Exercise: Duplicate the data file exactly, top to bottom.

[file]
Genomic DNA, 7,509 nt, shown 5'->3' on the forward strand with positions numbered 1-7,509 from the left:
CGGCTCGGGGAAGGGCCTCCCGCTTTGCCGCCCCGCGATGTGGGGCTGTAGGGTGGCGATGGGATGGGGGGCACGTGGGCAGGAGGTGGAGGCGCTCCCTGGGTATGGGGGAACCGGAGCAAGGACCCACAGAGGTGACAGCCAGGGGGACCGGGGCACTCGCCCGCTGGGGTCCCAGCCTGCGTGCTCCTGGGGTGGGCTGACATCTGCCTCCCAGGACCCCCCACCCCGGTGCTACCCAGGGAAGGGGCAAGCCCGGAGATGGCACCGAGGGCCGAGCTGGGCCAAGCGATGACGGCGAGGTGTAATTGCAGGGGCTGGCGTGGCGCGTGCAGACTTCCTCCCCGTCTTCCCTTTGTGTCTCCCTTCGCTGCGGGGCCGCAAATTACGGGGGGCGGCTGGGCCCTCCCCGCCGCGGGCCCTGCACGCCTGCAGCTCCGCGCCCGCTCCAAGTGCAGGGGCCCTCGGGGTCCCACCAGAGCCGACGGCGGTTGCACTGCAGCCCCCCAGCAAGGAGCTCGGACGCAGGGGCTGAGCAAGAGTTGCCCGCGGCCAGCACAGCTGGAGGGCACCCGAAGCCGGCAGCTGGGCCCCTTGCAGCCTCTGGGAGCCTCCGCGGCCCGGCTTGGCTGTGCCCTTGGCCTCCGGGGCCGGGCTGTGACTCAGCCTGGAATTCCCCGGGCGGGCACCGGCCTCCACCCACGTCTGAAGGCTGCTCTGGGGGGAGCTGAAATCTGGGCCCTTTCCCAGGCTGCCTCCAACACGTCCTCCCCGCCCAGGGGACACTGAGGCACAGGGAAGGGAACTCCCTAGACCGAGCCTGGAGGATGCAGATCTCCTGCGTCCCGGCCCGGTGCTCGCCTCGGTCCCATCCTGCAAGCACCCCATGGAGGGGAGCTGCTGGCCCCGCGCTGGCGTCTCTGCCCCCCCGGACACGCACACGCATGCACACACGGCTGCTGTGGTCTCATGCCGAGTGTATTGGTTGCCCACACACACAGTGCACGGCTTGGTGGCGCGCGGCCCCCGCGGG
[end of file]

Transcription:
Genomic DNA, 7,509 nt, shown 5'->3' on the forward strand with positions numbered 1-7,509 from the left:
CGGCTCGGGGAAGGGCCTCCCGCTTTGCCGCCCCGCGATGTGGGGCTGTAGGGTGGCGATGGGATGGGGGGCACGTGGGCAGGAGGTGGAGGCGCTCCCTGGGTATGGGGGAACCGGAGCAAGGACCCACAGAGGTGACAGCCAGGGGGACCGGGGCACTCGCCCGCTGGGGTCCCAGCCTGCGTGCTCCTGGGGTGGGCTGACATCTGCCTCCCAGGACCCCCCACCCCGGTGCTACCCAGGGAAGGGGCAAGCCCGGAGATGGCACCGAGGGCCGAGCTGGGCCAAGCGATGACGGCGAGGTGTAATTGCAGGGGCTGGCGTGGCGCGTGCAGACTTCCTCCCCGTCTTCCCTTTGTGTCTCCCTTCGCTGCGGGGCCGCAAATTACGGGGGGCGGCTGGGCCCTCCCCGCCGCGGGCCCTGCACGCCTGCAGCTCCGCGCCCGCTCCAAGTGCAGGGGCCCTCGGGGTCCCACCAGAGCCGACGGCGGTTGCACTGCAGCCCCCCAGCAAGGAGCTCGGACGCAGGGGCTGAGCAAGAGTTGCCCGCGGCCAGCACAGCTGGAGGGCACCCGAAGCCGGCAGCTGGGCCCCTTGCAGCCTCTGGGAGCCTCCGCGGCCCGGCTTGGCTGTGCCCTTGGCCTCCGGGGCCGGGCTGTGACTCAGCCTGGAATTCCCCGGGCGGGCACCGGCCTCCACCCACGTCTGAAGGCTGCTCTGGGGGGAGCTGAAATCTGGGCCCTTTCCCAGGCTGCCTCCAACACGTCCTCCCCGCCCAGGGGACACTGAGGCACAGGGAAGGGAACTCCCTAGACCGAGCCTGGAGGATGCAGATCTCCTGCGTCCCGGCCCGGTGCTCGCCTCGGTCCCATCCTGCAAGCACCCCATGGAGGGGAGCTGCTGGCCCCGCGCTGGCGTCTCTGCCCCCCCGGACACGCACACGCATGCACACACGGCTGCTGTGGTCTCATGCCGAGTGTATTGGTTGCCCACACACACAGTGCACGGCTTGGTGGCGCGCGGCCCCCGCGGG